Amanda Bynes Should Be a Rapper
What is an average day in the 2013 life of Ms. Amanda Laura Bynes?
Here's a likely scenario: She wakes up around 11. She goes to the gym. She might take a meeting about her fashion line(s). She (probably) goes to the gym again. She leaves her lawyer a seventeenth voicemail, detailing five more people she wants to sue. You know. Celebrity stuff.
Obviously, she tweets. And tweets. She sits at home, reading all the trash that tabloids print about her. She retweets some of the worst (or best, I still can't decide) fan art the world has ever known. She deletes tweets she's not proud of and denies their existence fervently. She constructs elaborate insults to fling at Courtney Love and model Chrissy Teigen. She scours the Internet for "embarrassing" photos of Perez Hilton. She calls a stylist and has her head shaved. She takes 15-20 mirror selfies on her phone and posts the "best" ones – ones that look the most like purported Drake muse Blac Chyna (she's inviting the comparisons very much on purpose). And then, we again assume, she gets together whatever so-called (and thus far, invisible to the public) "friends" she has, and they party – though supposedly it's a straightedge party because, after all, she's "allergic to alcohol and drugs." Lather, rinse, repeat. Over and over again – until the cops show up, of course. What a life.
This is all a roundabout way of saying: millionaire homegirl's got way too much free time for someone who still acts – on a daily basis – as though she's got something to prove. Which is why it would be so great if someone would please give this woman a recording contract already.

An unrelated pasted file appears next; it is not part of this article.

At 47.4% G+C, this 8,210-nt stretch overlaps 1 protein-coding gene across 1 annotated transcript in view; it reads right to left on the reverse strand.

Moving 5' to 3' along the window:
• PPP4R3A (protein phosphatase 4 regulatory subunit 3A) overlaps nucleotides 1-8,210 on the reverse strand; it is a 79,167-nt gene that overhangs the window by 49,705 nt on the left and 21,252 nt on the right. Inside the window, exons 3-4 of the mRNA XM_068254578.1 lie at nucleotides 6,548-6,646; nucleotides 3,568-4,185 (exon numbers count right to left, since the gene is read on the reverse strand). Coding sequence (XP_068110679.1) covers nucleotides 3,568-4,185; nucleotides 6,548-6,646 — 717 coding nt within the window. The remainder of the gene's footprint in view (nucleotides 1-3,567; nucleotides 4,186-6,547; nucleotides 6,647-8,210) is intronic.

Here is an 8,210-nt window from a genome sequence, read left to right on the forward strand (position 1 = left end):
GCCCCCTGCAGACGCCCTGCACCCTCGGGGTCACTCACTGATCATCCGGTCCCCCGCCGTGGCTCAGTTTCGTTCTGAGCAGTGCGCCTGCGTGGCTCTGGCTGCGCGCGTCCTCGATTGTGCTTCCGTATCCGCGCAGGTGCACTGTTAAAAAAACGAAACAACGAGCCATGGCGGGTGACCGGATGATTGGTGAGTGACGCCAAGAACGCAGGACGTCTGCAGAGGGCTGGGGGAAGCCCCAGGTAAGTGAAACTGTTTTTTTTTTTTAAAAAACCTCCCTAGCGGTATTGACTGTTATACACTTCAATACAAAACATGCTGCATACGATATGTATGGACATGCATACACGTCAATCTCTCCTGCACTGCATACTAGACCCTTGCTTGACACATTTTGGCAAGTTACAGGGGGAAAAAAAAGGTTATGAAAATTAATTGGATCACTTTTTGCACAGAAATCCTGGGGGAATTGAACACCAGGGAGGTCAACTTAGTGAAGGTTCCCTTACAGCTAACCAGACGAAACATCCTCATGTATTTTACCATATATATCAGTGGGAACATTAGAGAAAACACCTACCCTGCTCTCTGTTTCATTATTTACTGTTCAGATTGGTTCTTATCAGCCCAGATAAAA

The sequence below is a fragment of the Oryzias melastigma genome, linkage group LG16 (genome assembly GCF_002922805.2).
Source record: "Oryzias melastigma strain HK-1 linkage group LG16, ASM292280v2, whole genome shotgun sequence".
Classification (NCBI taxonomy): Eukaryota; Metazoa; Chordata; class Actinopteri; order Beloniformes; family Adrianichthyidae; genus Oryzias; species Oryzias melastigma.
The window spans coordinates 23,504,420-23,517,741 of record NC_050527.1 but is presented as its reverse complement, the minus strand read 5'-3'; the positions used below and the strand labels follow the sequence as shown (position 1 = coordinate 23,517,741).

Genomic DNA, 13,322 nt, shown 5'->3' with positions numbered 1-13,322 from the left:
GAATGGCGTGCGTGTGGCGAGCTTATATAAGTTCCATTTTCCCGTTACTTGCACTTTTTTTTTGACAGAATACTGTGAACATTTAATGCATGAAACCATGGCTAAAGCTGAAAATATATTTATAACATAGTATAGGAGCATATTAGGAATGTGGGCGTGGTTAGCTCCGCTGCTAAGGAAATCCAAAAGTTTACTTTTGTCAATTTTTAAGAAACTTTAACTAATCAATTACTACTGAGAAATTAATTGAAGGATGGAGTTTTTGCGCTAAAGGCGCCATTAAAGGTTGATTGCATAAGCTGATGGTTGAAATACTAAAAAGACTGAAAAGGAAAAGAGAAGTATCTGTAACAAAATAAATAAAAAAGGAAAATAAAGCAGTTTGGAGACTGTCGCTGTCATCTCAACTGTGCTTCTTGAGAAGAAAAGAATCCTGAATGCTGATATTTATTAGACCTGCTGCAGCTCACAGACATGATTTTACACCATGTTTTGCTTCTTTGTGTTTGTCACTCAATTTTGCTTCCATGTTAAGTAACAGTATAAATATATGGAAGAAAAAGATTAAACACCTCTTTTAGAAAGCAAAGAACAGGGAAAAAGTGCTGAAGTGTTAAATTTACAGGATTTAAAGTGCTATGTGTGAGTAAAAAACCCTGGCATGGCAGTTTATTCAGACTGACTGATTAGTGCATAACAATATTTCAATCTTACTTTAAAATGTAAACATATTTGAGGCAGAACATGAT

For completely understandable reasons, most readers who saw this headline either hateclicked on it or wrote it off entirely (and expectedly) as trolling. Or maybe they took a more measured approach, recognizing the potentially catastrophic dangers of someone as rich, privileged, white, and, errrr, whimsical as Bynes rapping – that is, making music that is so often appropriated, hijacked, mocked, and otherwise denigrated by people who shouldn't be messing with music at all, let alone a genre whose culture is so vehemently rooted in authenticity and a truth-to-power narrative. These are very real concerns, concerns that folks from Paris Hilton to Macklemore to Donald "Childish Gambino" Glover to Lindsay Lohan to Mac Miller to Kitty Pryde have all, in the past, failed to avoid. There's a really, really good chance that if she gets the kind of opportunity she wants, she will utterly – and tragically, for nearly all parties – mutilate and waste it.
There's still a glimmering window of hope that might just make a rap career the best (and possibly only) thing a post-Hollywood Amanda Bynes could do for herself – if she does it well.
For starters, consider the incredible diss tracks. Take how much slander practically explodes from her fingers onto the Internet on a daily basis, and then consider the fact that, once dropped, no diss track could ever be eradicated or Photoshopped.
Consider that, in her 27 years on earth, this woman has evoked more bizarre characters than Nicki Minaj, Eminem, Odd Future, and Wu Tang combined. If even a third of those references appeared on a Mz. Bynes mixtape? And can you imagine the devastation that could come of an Old Amanda vs. New Amanda alter-ego breakdown?? (By the way, Amanda, please call your debut mixtape Mz. Bynes. Thanks in advance.)
Then consider the blessings she's received (albeit not specifically in regards to music) from Gucci Mane, Waka Flocka Flame, and members of Odd Future. If acceptance from rap fans is what she's looking for, she could probably get something like it through endorsements like these. (Alternately, if she decided to go the rock route instead, Courtney Love would probably rep her hard, even if Bynes hates her.)
Consider that Amanda Bynes is a lifelong, trained comedian, and when paired with the right producers (and, perhaps, songwriters), could give Lonely Island a run for their money if she really wanted (think Natalie Portman's SNL rap, times twelve, or however many songs she wants to include on her album).
Consider the last time you actually heard Amanda Bynes speak, apart from the "yes, sir"s and "no sirs" she mumbled to the judge at her court hearing. I'm tired of simply reading her printed thoughts, to which I can assign whatever level of sanity I want in my own head. That's too easy. It's time to shout the Twitplus manifestos out loud.
Consider this diction:
Consider these dance moves: